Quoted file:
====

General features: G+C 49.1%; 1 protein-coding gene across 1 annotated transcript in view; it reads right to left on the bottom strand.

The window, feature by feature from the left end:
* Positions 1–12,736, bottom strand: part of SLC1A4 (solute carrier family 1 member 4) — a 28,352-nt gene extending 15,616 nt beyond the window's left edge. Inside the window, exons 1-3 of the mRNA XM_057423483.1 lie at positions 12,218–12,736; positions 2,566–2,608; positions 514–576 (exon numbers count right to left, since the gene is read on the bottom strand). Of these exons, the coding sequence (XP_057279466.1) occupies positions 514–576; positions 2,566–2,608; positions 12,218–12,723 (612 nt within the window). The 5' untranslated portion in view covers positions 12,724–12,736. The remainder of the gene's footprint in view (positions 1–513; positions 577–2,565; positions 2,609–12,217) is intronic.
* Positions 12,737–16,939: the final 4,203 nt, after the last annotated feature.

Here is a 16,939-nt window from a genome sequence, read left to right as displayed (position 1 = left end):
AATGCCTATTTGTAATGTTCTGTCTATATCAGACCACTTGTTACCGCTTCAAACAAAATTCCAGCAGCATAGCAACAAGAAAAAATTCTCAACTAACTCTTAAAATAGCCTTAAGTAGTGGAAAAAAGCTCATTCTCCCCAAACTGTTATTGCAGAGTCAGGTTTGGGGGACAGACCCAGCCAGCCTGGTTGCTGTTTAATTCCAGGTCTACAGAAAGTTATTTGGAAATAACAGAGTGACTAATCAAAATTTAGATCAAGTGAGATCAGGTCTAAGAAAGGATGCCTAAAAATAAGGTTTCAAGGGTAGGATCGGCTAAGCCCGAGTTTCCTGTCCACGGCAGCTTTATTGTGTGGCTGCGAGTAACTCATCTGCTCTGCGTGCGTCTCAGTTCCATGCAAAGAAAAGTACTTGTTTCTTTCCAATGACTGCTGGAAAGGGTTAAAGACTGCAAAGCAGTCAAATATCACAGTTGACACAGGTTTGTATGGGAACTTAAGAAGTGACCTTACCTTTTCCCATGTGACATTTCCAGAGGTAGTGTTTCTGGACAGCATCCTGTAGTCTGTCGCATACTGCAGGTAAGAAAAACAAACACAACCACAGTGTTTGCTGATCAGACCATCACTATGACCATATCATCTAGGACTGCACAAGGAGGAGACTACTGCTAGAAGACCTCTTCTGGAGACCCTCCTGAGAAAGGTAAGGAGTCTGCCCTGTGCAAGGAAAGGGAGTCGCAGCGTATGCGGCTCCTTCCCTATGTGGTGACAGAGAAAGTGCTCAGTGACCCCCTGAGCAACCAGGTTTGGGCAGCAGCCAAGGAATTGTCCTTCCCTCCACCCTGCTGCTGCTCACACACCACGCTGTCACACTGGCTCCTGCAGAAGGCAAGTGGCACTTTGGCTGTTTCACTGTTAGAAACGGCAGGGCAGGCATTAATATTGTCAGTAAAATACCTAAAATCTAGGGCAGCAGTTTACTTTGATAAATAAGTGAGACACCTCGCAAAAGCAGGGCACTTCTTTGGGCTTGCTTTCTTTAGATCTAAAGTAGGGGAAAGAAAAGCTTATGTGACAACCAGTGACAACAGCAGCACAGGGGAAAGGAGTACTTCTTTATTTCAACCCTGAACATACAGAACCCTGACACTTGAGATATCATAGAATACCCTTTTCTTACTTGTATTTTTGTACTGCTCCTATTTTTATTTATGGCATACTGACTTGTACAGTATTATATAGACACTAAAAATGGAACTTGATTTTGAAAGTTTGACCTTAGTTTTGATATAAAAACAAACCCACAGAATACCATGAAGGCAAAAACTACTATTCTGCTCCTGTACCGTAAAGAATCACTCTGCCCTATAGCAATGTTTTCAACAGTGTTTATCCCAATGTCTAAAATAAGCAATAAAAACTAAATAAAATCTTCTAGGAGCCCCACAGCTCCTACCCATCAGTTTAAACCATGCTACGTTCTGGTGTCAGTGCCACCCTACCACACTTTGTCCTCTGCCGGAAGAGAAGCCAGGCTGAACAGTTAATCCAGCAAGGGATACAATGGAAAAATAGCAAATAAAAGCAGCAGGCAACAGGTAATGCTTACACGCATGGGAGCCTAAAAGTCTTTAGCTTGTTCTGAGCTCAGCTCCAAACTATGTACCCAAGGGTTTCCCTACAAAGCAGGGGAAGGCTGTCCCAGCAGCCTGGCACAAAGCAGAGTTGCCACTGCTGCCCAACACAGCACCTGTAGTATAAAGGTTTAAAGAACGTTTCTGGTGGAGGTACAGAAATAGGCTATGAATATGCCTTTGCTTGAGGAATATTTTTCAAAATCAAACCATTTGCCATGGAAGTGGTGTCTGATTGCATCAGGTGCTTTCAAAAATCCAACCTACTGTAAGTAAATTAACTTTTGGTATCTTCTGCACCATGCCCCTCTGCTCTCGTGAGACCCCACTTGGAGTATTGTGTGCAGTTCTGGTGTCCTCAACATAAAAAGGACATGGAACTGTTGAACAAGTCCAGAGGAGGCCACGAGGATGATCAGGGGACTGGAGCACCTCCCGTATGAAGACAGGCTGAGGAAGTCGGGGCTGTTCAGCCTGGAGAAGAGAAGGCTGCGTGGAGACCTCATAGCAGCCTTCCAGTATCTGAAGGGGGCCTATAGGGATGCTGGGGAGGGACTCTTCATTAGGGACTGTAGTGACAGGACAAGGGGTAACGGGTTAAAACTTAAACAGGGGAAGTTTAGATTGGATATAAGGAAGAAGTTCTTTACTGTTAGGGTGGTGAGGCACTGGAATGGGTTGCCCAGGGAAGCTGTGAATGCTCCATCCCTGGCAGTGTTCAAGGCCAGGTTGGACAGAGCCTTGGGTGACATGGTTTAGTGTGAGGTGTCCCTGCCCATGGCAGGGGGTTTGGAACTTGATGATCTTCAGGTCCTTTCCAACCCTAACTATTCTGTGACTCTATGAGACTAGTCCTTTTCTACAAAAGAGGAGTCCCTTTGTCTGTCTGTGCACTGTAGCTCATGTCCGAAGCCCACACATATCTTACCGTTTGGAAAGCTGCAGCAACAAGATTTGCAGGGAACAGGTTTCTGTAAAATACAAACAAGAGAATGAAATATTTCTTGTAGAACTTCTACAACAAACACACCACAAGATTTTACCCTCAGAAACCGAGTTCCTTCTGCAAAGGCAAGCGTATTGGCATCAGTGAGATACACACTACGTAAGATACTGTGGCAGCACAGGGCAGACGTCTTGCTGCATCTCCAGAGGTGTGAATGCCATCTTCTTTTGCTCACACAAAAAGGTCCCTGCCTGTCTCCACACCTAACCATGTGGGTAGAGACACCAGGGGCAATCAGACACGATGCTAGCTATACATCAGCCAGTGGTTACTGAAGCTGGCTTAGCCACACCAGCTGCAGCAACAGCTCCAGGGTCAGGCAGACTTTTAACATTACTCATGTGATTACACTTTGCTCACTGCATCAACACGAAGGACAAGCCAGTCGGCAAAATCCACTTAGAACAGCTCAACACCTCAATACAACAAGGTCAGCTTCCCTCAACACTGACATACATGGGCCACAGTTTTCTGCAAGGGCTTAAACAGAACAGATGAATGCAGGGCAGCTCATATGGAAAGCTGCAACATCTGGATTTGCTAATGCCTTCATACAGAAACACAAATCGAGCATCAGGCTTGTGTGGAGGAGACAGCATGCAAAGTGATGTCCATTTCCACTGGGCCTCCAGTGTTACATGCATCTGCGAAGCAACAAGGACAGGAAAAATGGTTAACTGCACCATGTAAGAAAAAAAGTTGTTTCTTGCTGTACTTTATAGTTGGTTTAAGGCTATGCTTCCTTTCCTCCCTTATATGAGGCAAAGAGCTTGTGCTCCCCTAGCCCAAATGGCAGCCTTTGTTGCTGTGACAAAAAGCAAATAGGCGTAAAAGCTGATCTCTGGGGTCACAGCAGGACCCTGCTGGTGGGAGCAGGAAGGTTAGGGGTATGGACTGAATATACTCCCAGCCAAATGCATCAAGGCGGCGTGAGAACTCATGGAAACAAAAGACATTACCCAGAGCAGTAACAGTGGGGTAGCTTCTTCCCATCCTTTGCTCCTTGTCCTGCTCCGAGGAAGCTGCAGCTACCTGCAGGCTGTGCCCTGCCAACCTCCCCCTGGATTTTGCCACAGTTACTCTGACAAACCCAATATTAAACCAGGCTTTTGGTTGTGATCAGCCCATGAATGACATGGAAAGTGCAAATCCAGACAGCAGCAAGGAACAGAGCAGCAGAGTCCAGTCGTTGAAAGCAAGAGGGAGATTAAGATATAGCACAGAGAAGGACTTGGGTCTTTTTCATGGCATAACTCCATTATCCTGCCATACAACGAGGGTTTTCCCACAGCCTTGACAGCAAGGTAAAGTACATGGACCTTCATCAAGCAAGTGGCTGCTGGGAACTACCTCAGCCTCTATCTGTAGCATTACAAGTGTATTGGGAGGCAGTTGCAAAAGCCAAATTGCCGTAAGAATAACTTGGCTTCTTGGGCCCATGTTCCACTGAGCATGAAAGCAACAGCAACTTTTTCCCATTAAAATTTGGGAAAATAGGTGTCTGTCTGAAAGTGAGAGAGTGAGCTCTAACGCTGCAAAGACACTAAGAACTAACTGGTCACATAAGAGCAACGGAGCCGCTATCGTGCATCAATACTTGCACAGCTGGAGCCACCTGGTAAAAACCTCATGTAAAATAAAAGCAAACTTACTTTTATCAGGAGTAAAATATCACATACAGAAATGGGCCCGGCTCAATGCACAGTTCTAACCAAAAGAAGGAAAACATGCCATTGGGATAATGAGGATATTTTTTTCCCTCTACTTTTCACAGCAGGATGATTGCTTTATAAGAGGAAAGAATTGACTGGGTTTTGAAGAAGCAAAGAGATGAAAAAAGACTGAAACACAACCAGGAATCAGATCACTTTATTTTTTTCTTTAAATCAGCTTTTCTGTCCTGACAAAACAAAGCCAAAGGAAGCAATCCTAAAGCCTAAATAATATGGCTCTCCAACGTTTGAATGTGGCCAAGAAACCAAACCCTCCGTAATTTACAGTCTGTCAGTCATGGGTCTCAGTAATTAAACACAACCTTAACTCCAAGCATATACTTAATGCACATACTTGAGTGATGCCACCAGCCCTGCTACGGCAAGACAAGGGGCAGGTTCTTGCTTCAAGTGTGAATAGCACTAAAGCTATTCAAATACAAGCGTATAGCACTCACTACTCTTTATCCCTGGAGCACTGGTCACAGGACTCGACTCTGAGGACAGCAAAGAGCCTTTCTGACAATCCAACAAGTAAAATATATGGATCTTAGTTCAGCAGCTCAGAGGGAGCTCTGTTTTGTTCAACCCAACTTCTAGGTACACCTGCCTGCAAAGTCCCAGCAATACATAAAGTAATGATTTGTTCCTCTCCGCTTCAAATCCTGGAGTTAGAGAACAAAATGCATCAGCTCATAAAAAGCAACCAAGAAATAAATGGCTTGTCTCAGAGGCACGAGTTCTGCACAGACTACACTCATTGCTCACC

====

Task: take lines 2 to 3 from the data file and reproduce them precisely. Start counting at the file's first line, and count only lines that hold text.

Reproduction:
The window, feature by feature from the left end:
* Positions 1–12,736, bottom strand: part of SLC1A4 (solute carrier family 1 member 4) — a 28,352-nt gene extending 15,616 nt beyond the window's left edge. Inside the window, exons 1-3 of the mRNA XM_057423483.1 lie at positions 12,218–12,736; positions 2,566–2,608; positions 514–576 (exon numbers count right to left, since the gene is read on the bottom strand). Of these exons, the coding sequence (XP_057279466.1) occupies positions 514–576; positions 2,566–2,608; positions 12,218–12,723 (612 nt within the window). The 5' untranslated portion in view covers positions 12,724–12,736. The remainder of the gene's footprint in view (positions 1–513; positions 577–2,565; positions 2,609–12,217) is intronic.